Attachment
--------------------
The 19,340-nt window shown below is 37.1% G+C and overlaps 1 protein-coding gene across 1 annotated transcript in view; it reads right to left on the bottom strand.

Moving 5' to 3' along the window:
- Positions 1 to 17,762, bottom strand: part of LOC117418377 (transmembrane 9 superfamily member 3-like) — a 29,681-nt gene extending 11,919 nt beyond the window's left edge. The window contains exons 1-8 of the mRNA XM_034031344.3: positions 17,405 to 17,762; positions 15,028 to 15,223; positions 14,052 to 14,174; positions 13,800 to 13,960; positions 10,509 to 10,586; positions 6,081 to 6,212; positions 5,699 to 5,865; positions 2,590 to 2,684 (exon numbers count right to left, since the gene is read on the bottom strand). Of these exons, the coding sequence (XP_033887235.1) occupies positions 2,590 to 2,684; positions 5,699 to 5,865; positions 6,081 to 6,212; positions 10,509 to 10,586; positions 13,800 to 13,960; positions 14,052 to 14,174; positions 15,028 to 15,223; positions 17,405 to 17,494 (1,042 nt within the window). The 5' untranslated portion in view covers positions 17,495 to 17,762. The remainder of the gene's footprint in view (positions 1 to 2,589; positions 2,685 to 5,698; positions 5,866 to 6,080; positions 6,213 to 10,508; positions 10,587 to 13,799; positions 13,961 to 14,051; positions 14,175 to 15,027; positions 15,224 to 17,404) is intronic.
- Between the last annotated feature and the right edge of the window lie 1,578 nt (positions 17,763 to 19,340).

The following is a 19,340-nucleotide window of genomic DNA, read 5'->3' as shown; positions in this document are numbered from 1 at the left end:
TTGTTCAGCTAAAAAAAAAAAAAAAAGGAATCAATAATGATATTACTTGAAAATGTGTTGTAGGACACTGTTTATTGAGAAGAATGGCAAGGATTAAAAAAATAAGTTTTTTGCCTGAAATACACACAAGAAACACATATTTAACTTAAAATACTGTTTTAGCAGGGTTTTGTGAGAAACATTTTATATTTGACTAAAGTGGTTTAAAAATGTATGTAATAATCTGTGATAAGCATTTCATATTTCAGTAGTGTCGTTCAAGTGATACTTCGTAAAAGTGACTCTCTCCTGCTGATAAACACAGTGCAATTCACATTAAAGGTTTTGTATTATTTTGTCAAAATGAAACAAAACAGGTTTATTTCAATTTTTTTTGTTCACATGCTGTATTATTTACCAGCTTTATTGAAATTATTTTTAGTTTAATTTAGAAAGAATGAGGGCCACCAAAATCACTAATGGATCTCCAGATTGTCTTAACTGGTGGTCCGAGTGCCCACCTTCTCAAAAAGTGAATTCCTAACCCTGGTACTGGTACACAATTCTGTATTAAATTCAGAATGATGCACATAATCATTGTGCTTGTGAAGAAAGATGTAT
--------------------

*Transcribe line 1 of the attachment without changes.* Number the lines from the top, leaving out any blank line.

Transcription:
The 19,340-nt window shown below is 37.1% G+C and overlaps 1 protein-coding gene across 1 annotated transcript in view; it reads right to left on the bottom strand.